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Iowa Legislature Advances Bill To Limit COVID-19 Vaccine Passports

Pat Moore, with the Chester County, Pa., Health Department, fills out a vaccination record card before administering the Moderna COVID-19 vaccine to emergency medical workers and healthcare personnel at the Chester County Government Services Center, Tuesday, Dec. 29, 2020, in West Chester, Pa. (AP Photo/Matt Slocum)
Matt Slocum
A bill advancing in the Iowa Legislature says government entities, schools and businesses in Iowa would not be eligible for state-funded grants and contracts if they require visitors to provide proof of COVID-19 vaccination.

Government entities, schools and businesses in Iowa would not be eligible for state-funded grants and contracts if they require customers, clients, and others to prove they got a COVID-19 vaccine under a bill advancing in the Iowa Legislature.

This provision would not apply to health care facilities. The bill also forbids state and local government agencies from issuing any ID cards that say whether someone got a COVID-19 vaccine.

The House Judiciary Committee advanced the bill Monday, with some Democrats joining most Republicans in support. The Senate Commerce Committee is scheduled to consider the bill Tuesday afternoon.

This comes after Republican Gov. Kim Reynolds recently said she would sign an executive order to ban “vaccine passports” if the legislature doesn’t take action. Reynolds is also continuing to encourage all Iowans to get vaccinated.

Nicole Hasso of Johnston told lawmakers she supports the bill because individuals should get to decide if they want to be vaccinated or not.

“For someone to tell me that I can’t go and shop, or I can’t go to my son’s basketball game because I’m not vaccinated, that’s against the rules,” Hasso said. “That’s against my constitutional rights.”

JD Davis, a lobbyist for the Iowa Association of Business and Industry, said the group is comfortable with the bill because it doesn’t apply to employees.

“We’re very much wanting to respect anybody’s right to do what they wish to as it comes to vaccinations,” Davis said. “We do recognize, however, that in an employer-employee relationship, sometimes those decisions that folks make will have consequences in the workplace.”

The bill states, “a business or governmental entity shall not require a customer, patron, client, patient, or other person who is invited onto the premises…to furnish proof of having received a vaccination for COVID-19.” It does not directly mention employees.

Several people associated with a group that has protested against vaccines and masks told lawmakers they would support the bill if exceptions for health care facilities and employees were removed. Some claimed to have family members who were previously harmed by other vaccines.

In a Senate subcommittee hearing on the same bill Tuesday morning, Jessica Pennings of Ankeny said getting vaccinated must remain a choice “in all sectors.”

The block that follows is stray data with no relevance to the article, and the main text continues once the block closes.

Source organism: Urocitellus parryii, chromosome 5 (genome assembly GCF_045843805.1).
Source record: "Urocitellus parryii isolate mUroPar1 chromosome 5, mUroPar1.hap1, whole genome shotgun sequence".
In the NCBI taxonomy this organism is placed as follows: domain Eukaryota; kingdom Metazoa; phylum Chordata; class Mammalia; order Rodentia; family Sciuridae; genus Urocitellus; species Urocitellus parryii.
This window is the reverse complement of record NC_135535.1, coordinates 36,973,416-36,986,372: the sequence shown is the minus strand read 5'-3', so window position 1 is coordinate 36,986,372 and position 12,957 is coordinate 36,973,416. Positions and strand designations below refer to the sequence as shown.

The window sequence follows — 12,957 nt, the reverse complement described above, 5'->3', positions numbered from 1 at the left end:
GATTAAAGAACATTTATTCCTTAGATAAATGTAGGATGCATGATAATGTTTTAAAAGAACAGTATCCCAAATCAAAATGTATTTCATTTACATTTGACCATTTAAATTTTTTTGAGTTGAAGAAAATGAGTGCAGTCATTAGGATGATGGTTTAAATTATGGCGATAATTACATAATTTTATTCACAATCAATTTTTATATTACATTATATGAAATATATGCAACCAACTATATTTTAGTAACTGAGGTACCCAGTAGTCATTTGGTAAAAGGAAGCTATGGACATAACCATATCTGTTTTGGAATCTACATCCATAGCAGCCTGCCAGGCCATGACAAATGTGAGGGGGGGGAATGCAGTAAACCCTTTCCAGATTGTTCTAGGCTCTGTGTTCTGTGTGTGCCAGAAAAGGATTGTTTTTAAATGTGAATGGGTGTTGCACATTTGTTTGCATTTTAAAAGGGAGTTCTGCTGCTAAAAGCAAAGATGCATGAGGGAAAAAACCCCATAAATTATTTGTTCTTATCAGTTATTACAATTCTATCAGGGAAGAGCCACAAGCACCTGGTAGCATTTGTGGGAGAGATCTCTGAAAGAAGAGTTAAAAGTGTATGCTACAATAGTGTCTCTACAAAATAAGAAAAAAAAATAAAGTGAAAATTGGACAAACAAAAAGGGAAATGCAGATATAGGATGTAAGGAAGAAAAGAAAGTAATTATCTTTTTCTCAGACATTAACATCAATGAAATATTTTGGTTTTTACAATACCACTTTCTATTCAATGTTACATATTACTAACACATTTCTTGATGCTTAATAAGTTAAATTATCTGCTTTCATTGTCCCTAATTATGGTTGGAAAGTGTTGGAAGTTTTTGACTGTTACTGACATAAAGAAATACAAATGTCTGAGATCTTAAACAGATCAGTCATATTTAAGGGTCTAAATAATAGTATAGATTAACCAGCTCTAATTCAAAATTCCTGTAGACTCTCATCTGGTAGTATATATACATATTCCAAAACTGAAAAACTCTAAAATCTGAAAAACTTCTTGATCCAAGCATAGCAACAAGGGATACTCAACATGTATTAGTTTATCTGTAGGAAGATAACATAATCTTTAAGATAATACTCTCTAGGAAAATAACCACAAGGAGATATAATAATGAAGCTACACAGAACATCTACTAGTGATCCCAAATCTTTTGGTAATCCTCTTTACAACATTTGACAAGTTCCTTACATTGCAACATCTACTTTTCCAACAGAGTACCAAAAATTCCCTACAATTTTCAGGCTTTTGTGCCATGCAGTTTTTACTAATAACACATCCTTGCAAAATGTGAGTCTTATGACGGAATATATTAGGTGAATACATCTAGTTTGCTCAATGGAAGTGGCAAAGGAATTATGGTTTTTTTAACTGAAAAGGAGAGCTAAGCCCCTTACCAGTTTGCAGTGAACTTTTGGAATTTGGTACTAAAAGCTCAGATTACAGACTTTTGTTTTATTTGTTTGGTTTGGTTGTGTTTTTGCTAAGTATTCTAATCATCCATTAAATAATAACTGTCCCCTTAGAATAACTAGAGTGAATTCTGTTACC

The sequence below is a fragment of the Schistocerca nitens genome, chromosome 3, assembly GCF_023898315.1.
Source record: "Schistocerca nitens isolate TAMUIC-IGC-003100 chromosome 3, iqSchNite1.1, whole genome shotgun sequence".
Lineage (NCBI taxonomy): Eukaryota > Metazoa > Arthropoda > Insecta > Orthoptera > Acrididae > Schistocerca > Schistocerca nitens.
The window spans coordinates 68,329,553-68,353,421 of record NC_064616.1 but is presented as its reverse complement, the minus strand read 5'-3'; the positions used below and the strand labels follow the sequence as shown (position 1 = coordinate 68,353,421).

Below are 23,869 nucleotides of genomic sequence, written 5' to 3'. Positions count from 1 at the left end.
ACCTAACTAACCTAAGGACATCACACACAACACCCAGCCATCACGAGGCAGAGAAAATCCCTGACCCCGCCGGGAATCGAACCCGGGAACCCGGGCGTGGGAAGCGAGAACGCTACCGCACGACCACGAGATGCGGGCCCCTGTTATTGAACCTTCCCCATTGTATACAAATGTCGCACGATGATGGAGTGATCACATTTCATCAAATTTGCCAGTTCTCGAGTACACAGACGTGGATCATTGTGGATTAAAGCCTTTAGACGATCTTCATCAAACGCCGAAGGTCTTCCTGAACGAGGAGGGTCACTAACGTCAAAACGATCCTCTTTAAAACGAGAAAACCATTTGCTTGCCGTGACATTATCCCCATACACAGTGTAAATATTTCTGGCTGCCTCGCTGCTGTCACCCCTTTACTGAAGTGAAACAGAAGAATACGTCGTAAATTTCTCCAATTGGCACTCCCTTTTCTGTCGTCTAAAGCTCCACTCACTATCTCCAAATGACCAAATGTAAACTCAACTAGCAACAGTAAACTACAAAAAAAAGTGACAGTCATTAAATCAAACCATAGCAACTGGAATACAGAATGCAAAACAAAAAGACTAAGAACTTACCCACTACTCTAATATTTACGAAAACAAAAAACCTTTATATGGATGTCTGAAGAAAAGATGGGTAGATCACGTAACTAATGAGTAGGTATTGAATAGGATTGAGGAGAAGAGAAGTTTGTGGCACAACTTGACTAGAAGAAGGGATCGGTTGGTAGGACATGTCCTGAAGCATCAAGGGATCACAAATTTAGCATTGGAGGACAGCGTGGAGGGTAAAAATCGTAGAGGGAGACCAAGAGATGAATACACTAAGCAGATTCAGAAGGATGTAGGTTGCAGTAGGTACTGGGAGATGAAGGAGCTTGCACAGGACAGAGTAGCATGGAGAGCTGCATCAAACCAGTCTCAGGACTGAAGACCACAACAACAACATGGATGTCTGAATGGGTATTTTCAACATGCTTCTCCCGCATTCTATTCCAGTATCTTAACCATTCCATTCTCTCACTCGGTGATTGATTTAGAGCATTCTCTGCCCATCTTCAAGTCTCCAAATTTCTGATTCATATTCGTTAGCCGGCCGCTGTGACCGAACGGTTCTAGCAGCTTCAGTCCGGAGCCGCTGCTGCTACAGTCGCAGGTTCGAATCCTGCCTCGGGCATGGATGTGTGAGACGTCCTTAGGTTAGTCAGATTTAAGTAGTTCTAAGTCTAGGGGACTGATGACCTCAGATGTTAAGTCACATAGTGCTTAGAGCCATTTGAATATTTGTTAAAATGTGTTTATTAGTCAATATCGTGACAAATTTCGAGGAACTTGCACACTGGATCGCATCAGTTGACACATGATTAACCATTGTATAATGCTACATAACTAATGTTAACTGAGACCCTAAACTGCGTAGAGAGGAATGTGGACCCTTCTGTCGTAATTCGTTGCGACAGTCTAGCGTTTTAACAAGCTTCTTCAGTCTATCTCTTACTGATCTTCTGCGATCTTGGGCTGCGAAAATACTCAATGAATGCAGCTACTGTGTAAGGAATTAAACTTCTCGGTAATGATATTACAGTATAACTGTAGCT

“I have lived in Iowa all my life,” she said. “There isn’t much that would cause me to move from this state, but I will leave Iowa in a heartbeat if vaccine passports are allowed here and if this bill is passed with exclusions.”

Deborah Thompson, speaking in defense of public health and health care professionals, slammed the “ridiculous rhetoric,” misinformation, and disinformation shared by vaccine opponents during legislative hearings.

She said the legislature’s “coddling” of Iowans who strongly oppose pandemic mitigation measures is like throwing dirt in the eyes of health care workers serving their communities.

“They’re heroes that ran into the fire,” Thompson said. “They took up arms against a Goliath called COVID that has taken lives, has caused lasting damage in thousands more, and has left thousands to grieve.”

Rep. Steven Holt, R-Denison, said he understands the concerns about the exceptions in the bill. But he said he negotiated for several weeks with the Senate and the governor’s office to arrive at the current language that he said has a good chance of getting signed into law.

“No Iowan should be forced to have a chemical injected into their body against their will, in order to be able to go to a grocery store, attend a baseball game or a movie, or travel freely in our state and our country,” Holt said. “At the very core of our beliefs as Americans is the right of free men and women to live their lives as they see fit without the heavy hand of government dictating profoundly personal choices.”

Rep. Steven Hansen, D-Sioux City, said getting vaccinated against COVID-19 felt like freedom to him.

“I hope the passage of this proposed bill eases the fears of those who desire it…But my greater hope is Iowans will continue to seek and receive their vaccinations and move us closer to what we all want, and that’s a sense of normalcy,” Hansen said.

At least five Republican governors (in Florida, Texas, Arizona, Montana and Idaho) have issued executive orders aimed at limiting “vaccine passports,” and at least one state has a new law that bars state and local government officials from directly or indirectly requiring COVID-19 vaccinations.

The Biden administration has stated it won’t create a federal vaccination database and won’t establish a federal mandate for everyone to obtain a vaccination credential. Private companies are creating apps to show proof of vaccination.

Katarina Sostaric is IPR's State Government Reporter